3) In this scenario, the market will often give you a chance to get short at the top of the value area. If you miss your chance to get short near the top of the value area, you will usually not attempt this trade. Remember, the further away you get short from the top of the value area, the more risk you must take because the correct place for your buy stop should be above the value area.

When the market has opened below the value area and then gets in the value area:

When the market gets into and stays in the value area for two consecutive brackets, that is the time you will look to get long (looking for the market to move higher and fill the value area.) Here, again, you need to try and get long as close to the bottom of the value area as possible because your protective sell stop should be below the value area. Here is why that's important:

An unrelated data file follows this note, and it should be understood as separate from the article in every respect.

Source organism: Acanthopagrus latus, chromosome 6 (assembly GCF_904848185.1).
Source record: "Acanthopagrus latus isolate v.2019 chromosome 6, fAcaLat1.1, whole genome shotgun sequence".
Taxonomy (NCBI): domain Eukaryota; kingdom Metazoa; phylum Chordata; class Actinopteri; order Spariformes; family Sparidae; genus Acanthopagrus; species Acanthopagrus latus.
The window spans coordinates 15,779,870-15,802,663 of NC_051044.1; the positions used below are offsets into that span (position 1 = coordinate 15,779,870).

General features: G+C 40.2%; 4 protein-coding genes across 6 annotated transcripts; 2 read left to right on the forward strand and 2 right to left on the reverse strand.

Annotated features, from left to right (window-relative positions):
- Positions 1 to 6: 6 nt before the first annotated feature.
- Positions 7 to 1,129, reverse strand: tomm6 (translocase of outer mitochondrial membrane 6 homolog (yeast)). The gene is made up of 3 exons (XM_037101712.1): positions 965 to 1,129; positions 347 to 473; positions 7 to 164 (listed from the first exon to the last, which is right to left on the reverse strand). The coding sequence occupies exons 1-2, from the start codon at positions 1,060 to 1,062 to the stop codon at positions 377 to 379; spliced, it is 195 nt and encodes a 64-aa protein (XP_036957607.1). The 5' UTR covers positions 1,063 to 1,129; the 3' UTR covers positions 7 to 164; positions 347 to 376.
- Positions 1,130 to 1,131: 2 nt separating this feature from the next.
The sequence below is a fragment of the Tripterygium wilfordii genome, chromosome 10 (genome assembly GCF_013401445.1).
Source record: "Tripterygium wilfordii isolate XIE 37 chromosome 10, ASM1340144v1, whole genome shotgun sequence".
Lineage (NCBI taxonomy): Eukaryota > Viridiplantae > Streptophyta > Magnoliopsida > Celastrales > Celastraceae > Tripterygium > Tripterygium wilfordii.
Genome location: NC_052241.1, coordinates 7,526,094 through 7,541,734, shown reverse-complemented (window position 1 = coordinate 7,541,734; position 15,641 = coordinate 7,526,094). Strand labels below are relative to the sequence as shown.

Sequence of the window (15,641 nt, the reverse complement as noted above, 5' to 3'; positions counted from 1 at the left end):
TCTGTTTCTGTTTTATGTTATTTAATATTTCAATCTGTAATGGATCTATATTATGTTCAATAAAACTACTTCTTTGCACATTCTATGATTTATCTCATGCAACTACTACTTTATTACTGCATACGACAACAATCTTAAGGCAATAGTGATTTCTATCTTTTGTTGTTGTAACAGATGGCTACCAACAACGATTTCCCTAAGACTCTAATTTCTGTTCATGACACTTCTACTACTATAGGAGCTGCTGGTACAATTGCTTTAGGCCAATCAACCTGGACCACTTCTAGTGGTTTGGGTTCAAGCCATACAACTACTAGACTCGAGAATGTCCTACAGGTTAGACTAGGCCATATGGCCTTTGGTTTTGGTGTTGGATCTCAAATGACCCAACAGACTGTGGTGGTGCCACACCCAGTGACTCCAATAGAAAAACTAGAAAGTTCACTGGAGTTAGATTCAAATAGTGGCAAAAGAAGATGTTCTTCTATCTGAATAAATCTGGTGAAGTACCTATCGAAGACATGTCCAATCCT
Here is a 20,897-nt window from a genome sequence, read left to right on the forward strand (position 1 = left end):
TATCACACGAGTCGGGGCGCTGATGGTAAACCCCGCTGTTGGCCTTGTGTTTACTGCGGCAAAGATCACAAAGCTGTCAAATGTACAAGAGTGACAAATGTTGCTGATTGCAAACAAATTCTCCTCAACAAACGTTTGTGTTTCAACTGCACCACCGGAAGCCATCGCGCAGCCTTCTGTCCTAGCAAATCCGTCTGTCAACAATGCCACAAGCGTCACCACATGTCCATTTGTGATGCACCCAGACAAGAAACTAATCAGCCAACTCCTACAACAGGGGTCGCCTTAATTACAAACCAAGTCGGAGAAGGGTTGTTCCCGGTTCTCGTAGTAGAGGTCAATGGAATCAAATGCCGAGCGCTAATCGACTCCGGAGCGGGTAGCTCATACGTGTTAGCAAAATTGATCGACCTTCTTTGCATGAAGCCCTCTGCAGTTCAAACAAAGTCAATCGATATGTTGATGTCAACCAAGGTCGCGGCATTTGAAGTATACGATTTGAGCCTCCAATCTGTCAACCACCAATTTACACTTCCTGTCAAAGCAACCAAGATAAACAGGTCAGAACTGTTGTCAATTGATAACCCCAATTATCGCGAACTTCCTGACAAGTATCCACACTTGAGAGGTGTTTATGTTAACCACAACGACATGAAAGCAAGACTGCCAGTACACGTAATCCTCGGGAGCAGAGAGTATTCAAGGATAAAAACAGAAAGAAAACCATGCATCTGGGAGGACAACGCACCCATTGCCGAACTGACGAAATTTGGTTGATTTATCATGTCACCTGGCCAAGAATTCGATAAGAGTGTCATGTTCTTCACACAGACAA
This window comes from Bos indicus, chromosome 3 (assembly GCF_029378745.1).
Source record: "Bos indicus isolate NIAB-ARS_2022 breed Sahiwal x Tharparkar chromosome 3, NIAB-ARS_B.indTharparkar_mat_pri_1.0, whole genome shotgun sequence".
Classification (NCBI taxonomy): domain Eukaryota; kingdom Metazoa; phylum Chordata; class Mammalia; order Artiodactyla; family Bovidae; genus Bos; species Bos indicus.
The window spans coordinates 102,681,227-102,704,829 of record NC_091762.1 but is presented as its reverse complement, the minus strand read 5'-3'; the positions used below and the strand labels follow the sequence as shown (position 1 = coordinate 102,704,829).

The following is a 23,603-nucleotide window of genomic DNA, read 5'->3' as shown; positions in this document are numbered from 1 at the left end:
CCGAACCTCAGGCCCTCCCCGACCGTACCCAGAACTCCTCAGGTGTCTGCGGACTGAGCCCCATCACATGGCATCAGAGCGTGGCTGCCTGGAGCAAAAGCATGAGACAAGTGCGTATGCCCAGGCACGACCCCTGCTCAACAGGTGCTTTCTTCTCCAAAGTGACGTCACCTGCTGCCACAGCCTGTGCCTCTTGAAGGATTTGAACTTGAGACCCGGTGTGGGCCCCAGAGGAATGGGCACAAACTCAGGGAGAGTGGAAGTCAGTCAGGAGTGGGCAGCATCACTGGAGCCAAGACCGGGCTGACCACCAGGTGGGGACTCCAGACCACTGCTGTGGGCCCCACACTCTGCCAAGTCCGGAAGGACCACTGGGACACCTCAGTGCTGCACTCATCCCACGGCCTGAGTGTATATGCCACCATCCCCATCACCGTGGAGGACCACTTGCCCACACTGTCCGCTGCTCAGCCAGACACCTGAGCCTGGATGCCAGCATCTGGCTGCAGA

risk

1) You want to take as little risk as possible; so the closer you can enter a long position to the bottom of the value area, the better.

2) You don’t want to get long too close to the top of the value area because your objective (exit point) is the top of the value area. It certainly wouldn't be smart to try and get long very close to your objective, because the risk to reward ratio is not very good.

3) In this scenario, the market will often give you a chance to get long at the bottom of the value area. If you miss your chance to get long near the bottom of the value area, you should probably not attempt this trade. Remember, the further away you get long from the bottom of the value area, the more risk you must take because the correct place for your sell stop should be below the value area.

resistance numbers

Excellent Support and Resistance Numbers!

It is a good idea to use the top and bottom of the value area as support and resistance numbers. For instance, if you were long above the value area, you could put a sell stop just below the top of the value area because if the market got into the value area, it would cancel out the bullish signal. And, if you were short just below the value area, you could put a buy stop just above the bottom of the value area. If the market gets back into the value area, it cancels out the bearish signal.

The reason to put your stops just inside the value area: